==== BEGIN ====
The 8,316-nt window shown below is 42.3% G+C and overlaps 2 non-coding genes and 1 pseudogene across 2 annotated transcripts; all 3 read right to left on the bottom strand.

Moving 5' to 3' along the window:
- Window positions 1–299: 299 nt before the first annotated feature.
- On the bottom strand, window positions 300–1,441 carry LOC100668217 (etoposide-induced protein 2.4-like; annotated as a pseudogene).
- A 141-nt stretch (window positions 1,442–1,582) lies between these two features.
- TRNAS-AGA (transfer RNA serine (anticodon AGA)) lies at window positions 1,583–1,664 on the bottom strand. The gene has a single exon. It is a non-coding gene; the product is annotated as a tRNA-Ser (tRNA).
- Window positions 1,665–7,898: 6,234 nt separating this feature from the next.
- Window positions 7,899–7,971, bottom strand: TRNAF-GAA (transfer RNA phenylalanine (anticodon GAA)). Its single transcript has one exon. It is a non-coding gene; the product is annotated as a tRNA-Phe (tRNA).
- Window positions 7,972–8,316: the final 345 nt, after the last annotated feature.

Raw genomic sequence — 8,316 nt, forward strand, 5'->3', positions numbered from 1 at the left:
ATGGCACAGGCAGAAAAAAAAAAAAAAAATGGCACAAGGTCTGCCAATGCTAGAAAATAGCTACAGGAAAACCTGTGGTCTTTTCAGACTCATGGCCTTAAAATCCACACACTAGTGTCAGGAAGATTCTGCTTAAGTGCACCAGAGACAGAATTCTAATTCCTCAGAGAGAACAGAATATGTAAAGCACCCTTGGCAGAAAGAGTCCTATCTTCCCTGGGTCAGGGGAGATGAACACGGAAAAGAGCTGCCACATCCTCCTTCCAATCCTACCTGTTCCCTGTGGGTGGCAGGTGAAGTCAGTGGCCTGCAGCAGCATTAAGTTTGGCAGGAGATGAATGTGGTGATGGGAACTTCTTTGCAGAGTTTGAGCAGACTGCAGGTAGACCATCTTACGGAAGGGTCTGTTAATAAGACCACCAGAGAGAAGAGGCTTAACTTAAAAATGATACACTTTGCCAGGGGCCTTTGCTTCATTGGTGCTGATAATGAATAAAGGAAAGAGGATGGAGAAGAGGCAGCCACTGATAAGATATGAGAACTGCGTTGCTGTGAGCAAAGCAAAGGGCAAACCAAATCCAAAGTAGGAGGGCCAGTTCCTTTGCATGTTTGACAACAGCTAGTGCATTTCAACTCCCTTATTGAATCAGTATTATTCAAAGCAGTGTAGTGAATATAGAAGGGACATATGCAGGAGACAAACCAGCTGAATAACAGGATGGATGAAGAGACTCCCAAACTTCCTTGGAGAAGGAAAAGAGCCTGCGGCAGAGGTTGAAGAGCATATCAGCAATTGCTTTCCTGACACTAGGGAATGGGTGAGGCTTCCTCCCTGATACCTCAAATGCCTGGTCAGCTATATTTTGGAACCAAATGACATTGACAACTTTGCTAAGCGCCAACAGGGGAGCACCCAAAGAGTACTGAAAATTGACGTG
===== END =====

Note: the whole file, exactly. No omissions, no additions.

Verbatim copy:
The 8,316-nt window shown below is 42.3% G+C and overlaps 2 non-coding genes and 1 pseudogene across 2 annotated transcripts; all 3 read right to left on the bottom strand.

Moving 5' to 3' along the window:
- Window positions 1–299: 299 nt before the first annotated feature.
- On the bottom strand, window positions 300–1,441 carry LOC100668217 (etoposide-induced protein 2.4-like; annotated as a pseudogene).
- A 141-nt stretch (window positions 1,442–1,582) lies between these two features.
- TRNAS-AGA (transfer RNA serine (anticodon AGA)) lies at window positions 1,583–1,664 on the bottom strand. The gene has a single exon. It is a non-coding gene; the product is annotated as a tRNA-Ser (tRNA).
- Window positions 1,665–7,898: 6,234 nt separating this feature from the next.
- Window positions 7,899–7,971, bottom strand: TRNAF-GAA (transfer RNA phenylalanine (anticodon GAA)). Its single transcript has one exon. It is a non-coding gene; the product is annotated as a tRNA-Phe (tRNA).
- Window positions 7,972–8,316: the final 345 nt, after the last annotated feature.

Raw genomic sequence — 8,316 nt, forward strand, 5'->3', positions numbered from 1 at the left:
ATGGCACAGGCAGAAAAAAAAAAAAAAAATGGCACAAGGTCTGCCAATGCTAGAAAATAGCTACAGGAAAACCTGTGGTCTTTTCAGACTCATGGCCTTAAAATCCACACACTAGTGTCAGGAAGATTCTGCTTAAGTGCACCAGAGACAGAATTCTAATTCCTCAGAGAGAACAGAATATGTAAAGCACCCTTGGCAGAAAGAGTCCTATCTTCCCTGGGTCAGGGGAGATGAACACGGAAAAGAGCTGCCACATCCTCCTTCCAATCCTACCTGTTCCCTGTGGGTGGCAGGTGAAGTCAGTGGCCTGCAGCAGCATTAAGTTTGGCAGGAGATGAATGTGGTGATGGGAACTTCTTTGCAGAGTTTGAGCAGACTGCAGGTAGACCATCTTACGGAAGGGTCTGTTAATAAGACCACCAGAGAGAAGAGGCTTAACTTAAAAATGATACACTTTGCCAGGGGCCTTTGCTTCATTGGTGCTGATAATGAATAAAGGAAAGAGGATGGAGAAGAGGCAGCCACTGATAAGATATGAGAACTGCGTTGCTGTGAGCAAAGCAAAGGGCAAACCAAATCCAAAGTAGGAGGGCCAGTTCCTTTGCATGTTTGACAACAGCTAGTGCATTTCAACTCCCTTATTGAATCAGTATTATTCAAAGCAGTGTAGTGAATATAGAAGGGACATATGCAGGAGACAAACCAGCTGAATAACAGGATGGATGAAGAGACTCCCAAACTTCCTTGGAGAAGGAAAAGAGCCTGCGGCAGAGGTTGAAGAGCATATCAGCAATTGCTTTCCTGACACTAGGGAATGGGTGAGGCTTCCTCCCTGATACCTCAAATGCCTGGTCAGCTATATTTTGGAACCAAATGACATTGACAACTTTGCTAAGCGCCAACAGGGGAGCACCCAAAGAGTACTGAAAATTGACGTG